Troubleshooting Soupy Swiss Meringue Buttercream

Joined
May 27, 2022
Messages
9
Reaction score
4
How do I save this? It's soupy but I had it in the fridge thinking it needs to cool down but it just won't come together.
 

Attachments

  • 20220627_180932.jpg
    20220627_180932.jpg
    55.4 KB · Views: 17
  • 20220627_180920.jpg
    20220627_180920.jpg
    66.1 KB · Views: 17
Joined
Jun 22, 2017
Messages
4,076
Reaction score
2,084
I’m sure I recently answered a post by you on the same topic.

Post your recipe with
  • the mixing method (instructions)
  • brand of ingredients
  • temperature of ingredients
  • temperature of your kitchen

The only way to help you troubleshoot is with detailed information on what you’re using and what you’re doing with the ingredients.
 
Joined
May 27, 2022
Messages
9
Reaction score
4
I had posted about the same issue previously but I didn't take photos last time. This time I remembered to take them.
I ended up saving it by pretty much melting the buttercream so it was smooth and then cooling it before whipping it.

The recipe I use is below and the ingredients are always room temperature (i take the butter out of the fridge a few hours before i use it). The room temp is uusually between 20 and 22°C. for some reason, sometimes is works seamlessly and other times this happens.

  • 6 large egg whites (approximately 230g)
  • 2 cups (400g) granulated sugar
  • 1 and 1/2 cups (3 sticks; 350g) unsalted butter, softened but still cool and cut into Tbsp size pieces (*see note*)
  • 2 teaspoons pure vanilla extract
  • 1/8 teaspoon salt
Separate the eggs: If you haven’t done so yet, separate the eggs first. Separate 1 egg white in a small bowl, then place the egg white in your heatproof mixing bowl. Repeat with the remaining egg whites. This way, if a yolk breaks in one of them, you don’t waste the whole batch.

Whisk sugar into the egg whites, then set the bowl over a saucepan filled with just two inches of simmering water over medium heat. Do not let the bottom of the egg whites bowl touch the water. Whisk the whites and sugar constantly until sugar is dissolved and mixture has thinned out, about 4 minutes. The mixture will be thick and tacky at first, then thin out and be frothy white on top. To test that it’s ready, you can use your finger or an instant read thermometer. Lightly and quickly dip your finger (it’s very hot, be careful) and rub the mixture between your thumb and finger. You shouldn’t feel any sugar granules. If using a thermometer, the temperature should read 160°F (71°C).

If the bowl and meringue still feel warm, wait until both cool to room temperature (around 70°F (21°C)) before adding the butter in the next step. Feel free to place it in the refrigerator. A warm bowl and meringue will melt the butter.

Switch the stand mixer to the paddle attachment. On medium-high speed, add the butter 1 Tablespoon at a time. Wait for the butter to fully mix in before adding the next Tablespoon. After all the butter has been added, turn the mixer down to medium speed and fully beat in the vanilla and salt, about 30 seconds.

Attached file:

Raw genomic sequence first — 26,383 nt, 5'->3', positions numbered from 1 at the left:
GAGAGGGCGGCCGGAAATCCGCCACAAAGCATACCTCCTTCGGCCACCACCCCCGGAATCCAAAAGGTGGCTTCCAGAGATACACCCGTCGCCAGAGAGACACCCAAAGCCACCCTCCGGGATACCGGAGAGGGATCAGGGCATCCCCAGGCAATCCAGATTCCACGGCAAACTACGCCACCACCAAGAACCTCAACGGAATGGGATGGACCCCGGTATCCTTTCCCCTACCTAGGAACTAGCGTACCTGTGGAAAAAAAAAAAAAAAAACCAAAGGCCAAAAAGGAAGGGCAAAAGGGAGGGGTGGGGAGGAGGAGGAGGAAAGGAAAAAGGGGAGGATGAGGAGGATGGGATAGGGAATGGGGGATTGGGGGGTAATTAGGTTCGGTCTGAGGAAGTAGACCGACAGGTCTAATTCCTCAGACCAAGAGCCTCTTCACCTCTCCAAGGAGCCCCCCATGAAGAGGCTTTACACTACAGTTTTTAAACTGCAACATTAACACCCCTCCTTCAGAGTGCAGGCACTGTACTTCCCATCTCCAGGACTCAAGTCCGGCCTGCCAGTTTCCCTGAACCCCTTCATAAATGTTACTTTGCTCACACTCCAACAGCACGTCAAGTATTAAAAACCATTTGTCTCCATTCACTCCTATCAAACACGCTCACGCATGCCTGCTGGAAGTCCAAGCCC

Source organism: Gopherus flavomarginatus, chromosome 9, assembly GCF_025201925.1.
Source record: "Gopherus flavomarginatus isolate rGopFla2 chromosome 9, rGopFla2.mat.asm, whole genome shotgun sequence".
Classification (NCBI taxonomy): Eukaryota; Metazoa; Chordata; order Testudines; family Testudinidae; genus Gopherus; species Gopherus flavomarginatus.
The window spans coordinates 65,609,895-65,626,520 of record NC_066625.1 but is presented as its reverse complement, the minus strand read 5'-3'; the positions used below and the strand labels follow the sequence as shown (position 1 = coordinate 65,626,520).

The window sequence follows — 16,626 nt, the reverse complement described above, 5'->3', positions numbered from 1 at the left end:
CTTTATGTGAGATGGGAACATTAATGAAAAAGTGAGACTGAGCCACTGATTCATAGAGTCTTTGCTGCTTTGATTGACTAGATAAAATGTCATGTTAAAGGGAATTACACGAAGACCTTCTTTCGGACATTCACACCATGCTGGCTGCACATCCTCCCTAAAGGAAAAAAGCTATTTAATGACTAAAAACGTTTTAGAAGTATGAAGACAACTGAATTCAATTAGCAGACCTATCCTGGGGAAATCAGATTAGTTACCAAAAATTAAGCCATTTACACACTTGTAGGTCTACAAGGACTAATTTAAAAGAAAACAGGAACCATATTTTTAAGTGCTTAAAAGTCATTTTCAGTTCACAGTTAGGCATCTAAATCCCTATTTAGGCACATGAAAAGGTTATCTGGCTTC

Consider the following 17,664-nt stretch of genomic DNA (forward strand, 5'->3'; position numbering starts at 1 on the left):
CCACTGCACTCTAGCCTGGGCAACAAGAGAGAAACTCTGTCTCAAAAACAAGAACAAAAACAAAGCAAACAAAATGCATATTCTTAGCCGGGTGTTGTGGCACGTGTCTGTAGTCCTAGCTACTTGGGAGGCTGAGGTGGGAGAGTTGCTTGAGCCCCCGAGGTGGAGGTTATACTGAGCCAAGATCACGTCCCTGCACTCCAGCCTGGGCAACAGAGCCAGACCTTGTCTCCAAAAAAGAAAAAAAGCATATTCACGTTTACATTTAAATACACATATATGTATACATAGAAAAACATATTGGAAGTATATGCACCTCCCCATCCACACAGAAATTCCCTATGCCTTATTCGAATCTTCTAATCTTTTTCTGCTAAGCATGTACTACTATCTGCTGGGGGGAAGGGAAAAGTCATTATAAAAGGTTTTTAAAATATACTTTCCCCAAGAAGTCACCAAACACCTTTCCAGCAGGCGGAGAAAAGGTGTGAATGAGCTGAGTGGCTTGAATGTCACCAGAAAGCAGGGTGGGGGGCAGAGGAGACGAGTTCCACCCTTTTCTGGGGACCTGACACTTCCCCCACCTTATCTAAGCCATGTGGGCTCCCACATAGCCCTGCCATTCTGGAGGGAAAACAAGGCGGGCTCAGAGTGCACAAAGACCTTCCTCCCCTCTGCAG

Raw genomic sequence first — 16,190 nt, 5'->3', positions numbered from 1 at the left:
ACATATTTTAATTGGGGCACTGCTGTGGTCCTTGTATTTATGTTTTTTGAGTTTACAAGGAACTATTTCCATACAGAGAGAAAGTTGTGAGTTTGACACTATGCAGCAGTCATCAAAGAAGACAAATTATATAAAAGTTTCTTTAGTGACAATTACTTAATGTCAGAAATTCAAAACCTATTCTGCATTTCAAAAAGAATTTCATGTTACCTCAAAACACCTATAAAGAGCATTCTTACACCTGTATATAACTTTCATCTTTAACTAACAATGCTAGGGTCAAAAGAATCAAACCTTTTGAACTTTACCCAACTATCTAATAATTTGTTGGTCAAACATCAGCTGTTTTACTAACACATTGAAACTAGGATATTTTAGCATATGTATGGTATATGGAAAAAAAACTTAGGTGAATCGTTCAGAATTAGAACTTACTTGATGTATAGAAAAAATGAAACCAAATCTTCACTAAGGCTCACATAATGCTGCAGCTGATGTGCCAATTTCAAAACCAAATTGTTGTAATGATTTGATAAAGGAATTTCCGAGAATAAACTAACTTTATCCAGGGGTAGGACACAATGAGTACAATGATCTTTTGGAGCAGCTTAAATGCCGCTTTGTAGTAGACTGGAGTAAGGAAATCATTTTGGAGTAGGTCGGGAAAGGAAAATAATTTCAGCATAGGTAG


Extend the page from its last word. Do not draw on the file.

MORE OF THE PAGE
Your Swiss meringue buttercream should be thick, creamy, and silky smooth and is ready to use on any cake, cupcake, or other confection
 
Joined
Jun 22, 2017
Messages
4,076
Reaction score
2,084
I have to say the mixing method is unusual.

Divide the sugar, I indicate half here, but as you get better, you can dissolve more with the egg whites.


use approximately 1/2 teaspoon of cream of tartar to help stabilize thmeringue

Standard mixing method for a Swiss meringue buttercream:

Fill a pot large with just enough water to hold a mixer bowl without the bowl touching the water or the bottom of the pot.

Water should not touch the bottom of mixer bowl. Bring to boil, then reduce to simmer.

Place egg whites, HALF the sugar, salt in mixer bowl. Hand whisk to combine.


Place mixer bowl over simmering water. Whisking continuously to prevent eggs from cooking.

Heat egg mixture to a minimum of 140° (I heat to 160°). The sugar will dissolve as the egg whites heat.


After egg whites reach desired temperature remove from heat and wipe the outside of the bowl to remove any condensation


With whisk attachment, beat egg mixture on medium speed (kitchenaid #4) for about a minute.

Egg whites will be translucent, but very bubbly. Add Cream of Tartar and continue to beat on medium speed another minute, until egg whites begin to turn from translucent to white.

VERY gradually pour in the remaining sugar. It is important that the sugar is added gradually. There’s a scientific reason gradually beating in the sugar slowly, but I’m not going to get into here. If you are interested in learning the reason I explained it in an old post. You can search this website to read it. But it is for stability of the egg whites.

Increase speed to med-high (kitchenaid #6).

Beat until egg whites reach stiff peak. The egg whites will go from dull white to very smooth and glossy. I always watch the ring of egg whites up against the bowl. When that ring looks smooth and glossy, I know the egg whites are ready.



Stop mixer. Replace the whisk with the paddle attachment.



On low speed (kitchenaid #2) begin adding butter, a couple of cubes at a time. Allow the cubes to incorporate a bit before adding additional cubes of butter.



After all the butter has been added, set a timer for eight minutes. Now walk away. The buttercream will probably look like soup. In fact, the minute you begin adding butter it will deflate. This is perfectly normal. Have faith. Set the timer walk away.

When the timer goes off should have a butter cream. If the buttercream is not emulsified leave the mixer going


When the timer goes off should have a buttercream. If the butter cream is not emulsified leave the mixer going. sometimes it can take 11 minutes or more depending on butterfat levels, water levels, type of sugar, etc.



Flavor as desired



Extracts: Mix in any flavor of extract.